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Thursday, July 27, 2017

How Not to Plan | Taking Steps to Avoid Common Estate Planning Mistakes

Summary: Estate planning mistakes can be easy to make. Whether that mistake is getting a plan that is ill-equipped to deal with your circumstances or failing to get a plan at all, estate planning mistakes can have dramatic consequences, both for your family and for you in terms of achieving (or not achieving) the goals you have for your legacy. By planning carefully and comprehensively, you can avoid getting ensnared by the damaging effects of an estate planning mistake.  

From 2003 to 2013, a basic cable TV network in the U.S. aired a show called “What Not to Wear.” Based upon a British show of the same name, the show’s hosts took an unsuspecting guest and helped her make over her entire wardrobe. Generally, most all of the show’s guests had fallen into making one or more common fashion mistakes that plagued their old wardrobes.

Estate planning can be like that sometimes. There are certain estate planning mistakes that are commonly made and can be easy to fall into. Some people fall victim to procrastination. Others assume they don’t need a plan. Still others, even with certain glaring estate planning needs like an unusual family situation, still don’t plan and leave their asset distribution up to the intestacy laws, even if those laws are a poor fit for their family’s circumstances.

Take, for example, a Missouri couple named Franklin and Bertha. The couple had one child, an adopted daughter. They also had a large extended family, including many nieces, nephews and one of Bertha’s sisters who survived them. When Bertha died in 2009, she was 90 and her estate contained wealth in excess of $1 million.

What ensued after Bertha’s death was a long and complicated legal case. At first, an intestate estate probate case was opened to deal with Bertha’s assets. After that, various individuals brought forward no fewer than four wills that they sought to probate. All four of them disinherited the adopted daughter completely. The extended family split into two camps, disputing whether or not Bertha’s 2007 will was valid or whether she lacked mental capacity when she created and signed it.

Ultimately, after extensive wrangling by the family in court, the judge concluded that none of the wills were valid for probate, which meant that Bertha died intestate and, under Missouri’s intestate laws, the adopted daughter got everything from Bertha’s estate. A nephew and his sons appealed, but the appeals court decided to uphold what the trial judge had ruled.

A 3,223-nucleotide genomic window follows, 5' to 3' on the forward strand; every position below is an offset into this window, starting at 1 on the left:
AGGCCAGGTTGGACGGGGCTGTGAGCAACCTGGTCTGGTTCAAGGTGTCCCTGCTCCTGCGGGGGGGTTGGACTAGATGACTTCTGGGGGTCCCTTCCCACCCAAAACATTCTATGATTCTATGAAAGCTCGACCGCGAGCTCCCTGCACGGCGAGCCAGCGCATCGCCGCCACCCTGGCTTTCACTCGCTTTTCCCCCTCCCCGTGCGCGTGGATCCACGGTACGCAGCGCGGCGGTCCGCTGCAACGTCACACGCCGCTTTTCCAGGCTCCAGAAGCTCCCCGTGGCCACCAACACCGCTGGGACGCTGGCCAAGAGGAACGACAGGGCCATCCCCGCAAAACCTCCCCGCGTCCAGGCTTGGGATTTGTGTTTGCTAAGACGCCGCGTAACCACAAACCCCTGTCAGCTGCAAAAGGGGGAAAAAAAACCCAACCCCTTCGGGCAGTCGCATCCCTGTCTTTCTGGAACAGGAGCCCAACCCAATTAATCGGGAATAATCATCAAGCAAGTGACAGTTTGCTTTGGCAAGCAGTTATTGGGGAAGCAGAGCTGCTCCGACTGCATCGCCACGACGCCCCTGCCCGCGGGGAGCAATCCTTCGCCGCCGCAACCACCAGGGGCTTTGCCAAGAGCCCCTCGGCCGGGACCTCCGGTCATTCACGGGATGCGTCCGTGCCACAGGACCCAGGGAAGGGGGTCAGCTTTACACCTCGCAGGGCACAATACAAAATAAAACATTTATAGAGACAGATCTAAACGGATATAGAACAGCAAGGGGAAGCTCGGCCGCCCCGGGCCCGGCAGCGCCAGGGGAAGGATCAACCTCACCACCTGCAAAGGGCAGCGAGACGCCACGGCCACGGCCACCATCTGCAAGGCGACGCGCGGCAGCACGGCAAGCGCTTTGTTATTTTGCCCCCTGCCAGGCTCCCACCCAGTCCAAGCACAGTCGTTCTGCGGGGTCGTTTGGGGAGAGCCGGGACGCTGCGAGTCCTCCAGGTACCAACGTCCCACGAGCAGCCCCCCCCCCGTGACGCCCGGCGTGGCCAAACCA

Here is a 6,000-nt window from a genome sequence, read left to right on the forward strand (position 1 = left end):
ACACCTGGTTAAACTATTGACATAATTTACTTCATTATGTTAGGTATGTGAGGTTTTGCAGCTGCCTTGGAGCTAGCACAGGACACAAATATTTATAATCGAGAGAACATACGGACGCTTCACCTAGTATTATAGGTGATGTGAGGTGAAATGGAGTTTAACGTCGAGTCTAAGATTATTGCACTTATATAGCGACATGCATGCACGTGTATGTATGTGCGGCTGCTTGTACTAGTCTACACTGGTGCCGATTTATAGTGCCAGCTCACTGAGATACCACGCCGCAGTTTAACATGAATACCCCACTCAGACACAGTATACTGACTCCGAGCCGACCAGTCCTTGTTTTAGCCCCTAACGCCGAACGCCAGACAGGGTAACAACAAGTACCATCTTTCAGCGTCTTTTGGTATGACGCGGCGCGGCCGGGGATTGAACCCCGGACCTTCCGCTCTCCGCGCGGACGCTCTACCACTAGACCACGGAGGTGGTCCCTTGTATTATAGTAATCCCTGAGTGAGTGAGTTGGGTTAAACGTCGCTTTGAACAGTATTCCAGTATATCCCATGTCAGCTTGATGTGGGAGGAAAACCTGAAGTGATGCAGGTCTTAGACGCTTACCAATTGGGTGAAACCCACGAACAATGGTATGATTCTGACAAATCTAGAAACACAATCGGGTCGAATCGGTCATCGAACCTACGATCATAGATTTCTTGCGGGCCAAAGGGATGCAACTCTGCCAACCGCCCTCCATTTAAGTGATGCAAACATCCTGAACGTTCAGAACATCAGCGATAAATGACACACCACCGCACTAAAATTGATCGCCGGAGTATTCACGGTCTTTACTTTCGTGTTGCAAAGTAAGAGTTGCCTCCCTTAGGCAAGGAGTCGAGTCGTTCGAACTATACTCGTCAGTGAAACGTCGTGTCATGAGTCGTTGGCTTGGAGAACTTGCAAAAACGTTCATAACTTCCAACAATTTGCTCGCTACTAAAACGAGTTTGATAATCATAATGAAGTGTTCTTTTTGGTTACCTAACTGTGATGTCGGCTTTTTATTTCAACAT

Many may read this series of events and say, “What a complicated mess.” The four wills (and the language in each and every one disinheriting the daughter) might seem to indicate that Bertha real did want to cut out her daughter or, at the least, didn’t want the daughter to inherit her entire $1 million estate, but that’s exactly what happened.

So how did this family end up in this situation? They did so because Bertha, even though she did (at various times) engage in planning by getting a will, didn’t engage in complete planning. She had a fairly large estate (over $1 million.) She had an unusual family situation (including a daughter with whom she may have been estranged and more distant relatives with whom she may have been closer.) And she had (as this case proved) a high chance of an estate plan contest.

When you’re in a situation like that, you not only need to plan, you need to plan thoroughly and carefully. There are ways of creating a trail of evidence that, if needed, can help your estate prove, after you’re dead, that you had mental capacity when you made your will. Even still, if you have a seven-figure estate and a complicated or potentially acrimonious family situation that may lend itself to will contests (and especially if you have both,) you may want to take a very serious look a going beyond just a will. A living trust may provide important additional protections that your goals need in order to come to fruition. Living trusts generally offer your plan greater privacy and they’re generally harder to contest successfully. All of this is on top of the fact that properly executed and funded living trusts help you avoid probate which, in an estate like Bertha’s, could mean a savings of considerable time and thousands of dollars.       




This article is published by the Legacy Assurance Plan and is intended for general informational purposes only. Some information may not apply to your situation. It does not, nor is it intended, to constitute legal advice. You should consult with an attorney regarding any specific questions about probate, living probate or other estate planning matters. Legacy Assurance Plan is an estate planning services-company and is not a lawyer or law firm and is not engaged in the practice of law. For more information about this and other estate planning matters visit our website at www.legacyassuranceplan.com


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